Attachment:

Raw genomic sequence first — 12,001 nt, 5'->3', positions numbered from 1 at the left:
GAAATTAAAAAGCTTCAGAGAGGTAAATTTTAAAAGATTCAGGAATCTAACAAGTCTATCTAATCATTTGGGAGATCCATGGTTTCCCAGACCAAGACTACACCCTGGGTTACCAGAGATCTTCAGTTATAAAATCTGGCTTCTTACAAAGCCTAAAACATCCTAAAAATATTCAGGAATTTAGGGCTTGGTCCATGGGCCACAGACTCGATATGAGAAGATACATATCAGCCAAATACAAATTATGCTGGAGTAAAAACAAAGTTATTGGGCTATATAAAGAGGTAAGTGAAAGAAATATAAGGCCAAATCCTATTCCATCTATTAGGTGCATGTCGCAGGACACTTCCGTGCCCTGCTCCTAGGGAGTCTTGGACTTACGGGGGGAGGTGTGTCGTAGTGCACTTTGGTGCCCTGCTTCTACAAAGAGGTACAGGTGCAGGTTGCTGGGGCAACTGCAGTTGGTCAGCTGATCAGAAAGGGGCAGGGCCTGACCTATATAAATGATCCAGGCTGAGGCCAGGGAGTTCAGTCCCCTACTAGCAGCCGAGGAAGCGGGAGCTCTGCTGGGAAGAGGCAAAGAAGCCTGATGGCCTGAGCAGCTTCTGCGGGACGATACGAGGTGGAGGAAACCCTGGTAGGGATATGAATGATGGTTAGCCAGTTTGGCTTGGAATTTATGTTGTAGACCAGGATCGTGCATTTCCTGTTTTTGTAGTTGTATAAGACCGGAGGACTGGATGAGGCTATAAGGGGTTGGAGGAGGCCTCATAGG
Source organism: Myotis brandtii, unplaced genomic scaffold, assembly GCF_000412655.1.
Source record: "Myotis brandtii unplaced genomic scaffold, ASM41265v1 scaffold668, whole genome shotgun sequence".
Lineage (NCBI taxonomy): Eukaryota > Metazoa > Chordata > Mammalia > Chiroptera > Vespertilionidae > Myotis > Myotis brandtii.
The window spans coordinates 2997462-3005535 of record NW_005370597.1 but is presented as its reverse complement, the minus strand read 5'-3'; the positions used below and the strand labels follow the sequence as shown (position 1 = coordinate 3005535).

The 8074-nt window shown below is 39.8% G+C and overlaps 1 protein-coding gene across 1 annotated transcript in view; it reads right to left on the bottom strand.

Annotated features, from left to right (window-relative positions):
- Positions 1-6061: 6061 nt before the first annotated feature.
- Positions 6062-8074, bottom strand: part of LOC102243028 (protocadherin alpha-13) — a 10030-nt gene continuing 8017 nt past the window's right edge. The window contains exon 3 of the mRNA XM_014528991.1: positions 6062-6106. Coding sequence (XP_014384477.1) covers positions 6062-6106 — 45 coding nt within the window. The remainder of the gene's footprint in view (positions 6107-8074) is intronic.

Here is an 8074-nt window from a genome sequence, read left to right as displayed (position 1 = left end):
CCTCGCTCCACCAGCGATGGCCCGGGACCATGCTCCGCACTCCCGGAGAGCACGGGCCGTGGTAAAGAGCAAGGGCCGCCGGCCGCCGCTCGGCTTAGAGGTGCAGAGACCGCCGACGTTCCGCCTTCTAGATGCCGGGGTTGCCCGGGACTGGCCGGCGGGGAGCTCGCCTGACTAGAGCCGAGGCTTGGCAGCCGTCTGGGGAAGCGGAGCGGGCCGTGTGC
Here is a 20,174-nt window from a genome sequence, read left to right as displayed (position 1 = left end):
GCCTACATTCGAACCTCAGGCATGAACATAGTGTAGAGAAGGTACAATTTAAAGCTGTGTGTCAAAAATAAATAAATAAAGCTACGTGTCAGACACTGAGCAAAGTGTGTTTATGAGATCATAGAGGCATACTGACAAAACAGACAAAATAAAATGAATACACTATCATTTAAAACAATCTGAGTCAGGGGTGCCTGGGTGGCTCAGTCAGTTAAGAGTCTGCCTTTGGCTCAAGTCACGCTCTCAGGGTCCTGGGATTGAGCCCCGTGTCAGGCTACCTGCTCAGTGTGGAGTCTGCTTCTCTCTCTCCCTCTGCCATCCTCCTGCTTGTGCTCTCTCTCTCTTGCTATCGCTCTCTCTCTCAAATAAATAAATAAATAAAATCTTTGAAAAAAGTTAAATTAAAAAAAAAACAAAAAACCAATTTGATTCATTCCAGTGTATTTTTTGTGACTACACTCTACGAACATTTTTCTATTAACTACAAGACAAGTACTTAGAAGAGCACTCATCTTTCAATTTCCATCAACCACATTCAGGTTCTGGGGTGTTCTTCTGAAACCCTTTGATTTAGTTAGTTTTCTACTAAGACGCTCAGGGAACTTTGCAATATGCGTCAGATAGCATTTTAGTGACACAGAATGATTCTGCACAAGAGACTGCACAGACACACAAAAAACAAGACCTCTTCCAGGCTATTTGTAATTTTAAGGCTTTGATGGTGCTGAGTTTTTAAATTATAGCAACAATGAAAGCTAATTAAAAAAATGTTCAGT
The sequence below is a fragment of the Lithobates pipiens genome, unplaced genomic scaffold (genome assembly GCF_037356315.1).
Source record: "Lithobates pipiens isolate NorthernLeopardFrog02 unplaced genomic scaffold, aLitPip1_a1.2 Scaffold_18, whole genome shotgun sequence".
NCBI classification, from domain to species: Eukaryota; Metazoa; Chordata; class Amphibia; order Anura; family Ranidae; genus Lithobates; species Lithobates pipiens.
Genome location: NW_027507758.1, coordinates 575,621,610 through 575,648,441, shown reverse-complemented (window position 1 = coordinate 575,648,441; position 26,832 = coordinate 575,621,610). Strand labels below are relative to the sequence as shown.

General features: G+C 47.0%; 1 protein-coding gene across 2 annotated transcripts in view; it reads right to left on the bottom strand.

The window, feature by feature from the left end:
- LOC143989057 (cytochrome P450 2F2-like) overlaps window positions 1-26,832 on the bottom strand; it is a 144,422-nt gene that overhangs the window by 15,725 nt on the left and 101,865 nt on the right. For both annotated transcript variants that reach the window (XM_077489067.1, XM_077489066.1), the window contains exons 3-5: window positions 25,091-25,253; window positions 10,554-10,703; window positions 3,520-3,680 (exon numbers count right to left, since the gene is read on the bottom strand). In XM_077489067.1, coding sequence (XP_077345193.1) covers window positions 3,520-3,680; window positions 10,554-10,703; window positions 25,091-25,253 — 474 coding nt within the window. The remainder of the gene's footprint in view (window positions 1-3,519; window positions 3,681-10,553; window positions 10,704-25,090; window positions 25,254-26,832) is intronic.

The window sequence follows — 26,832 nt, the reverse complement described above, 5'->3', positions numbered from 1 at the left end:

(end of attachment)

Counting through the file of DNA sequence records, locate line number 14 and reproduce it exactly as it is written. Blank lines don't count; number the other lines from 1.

GCCTACATTCGAACCTCAGGCATGAACATAGTGTAGAGAAGGTACAATTTAAAGCTGTGTGTCAAAAATAAATAAATAAAGCTACGTGTCAGACACTGAGCAAAGTGTGTTTATGAGATCATAGAGGCATACTGACAAAACAGACAAAATAAAATGAATACACTATCATTTAAAACAATCTGAGTCAGGGGTGCCTGGGTGGCTCAGTCAGTTAAGAGTCTGCCTTTGGCTCAAGTCACGCTCTCAGGGTCCTGGGATTGAGCCCCGTGTCAGGCTACCTGCTCAGTGTGGAGTCTGCTTCTCTCTCTCCCTCTGCCATCCTCCTGCTTGTGCTCTCTCTCTCTTGCTATCGCTCTCTCTCTCAAATAAATAAATAAATAAAATCTTTGAAAAAAGTTAAATTAAAAAAAAAACAAAAAACCAATTTGATTCATTCCAGTGTATTTTTTGTGACTACACTCTACGAACATTTTTCTATTAACTACAAGACAAGTACTTAGAAGAGCACTCATCTTTCAATTTCCATCAACCACATTCAGGTTCTGGGGTGTTCTTCTGAAACCCTTTGATTTAGTTAGTTTTCTACTAAGACGCTCAGGGAACTTTGCAATATGCGTCAGATAGCATTTTAGTGACACAGAATGATTCTGCACAAGAGACTGCACAGACACACAAAAAACAAGACCTCTTCCAGGCTATTTGTAATTTTAAGGCTTTGATGGTGCTGAGTTTTTAAATTATAGCAACAATGAAAGCTAATTAAAAAAATGTTCAGT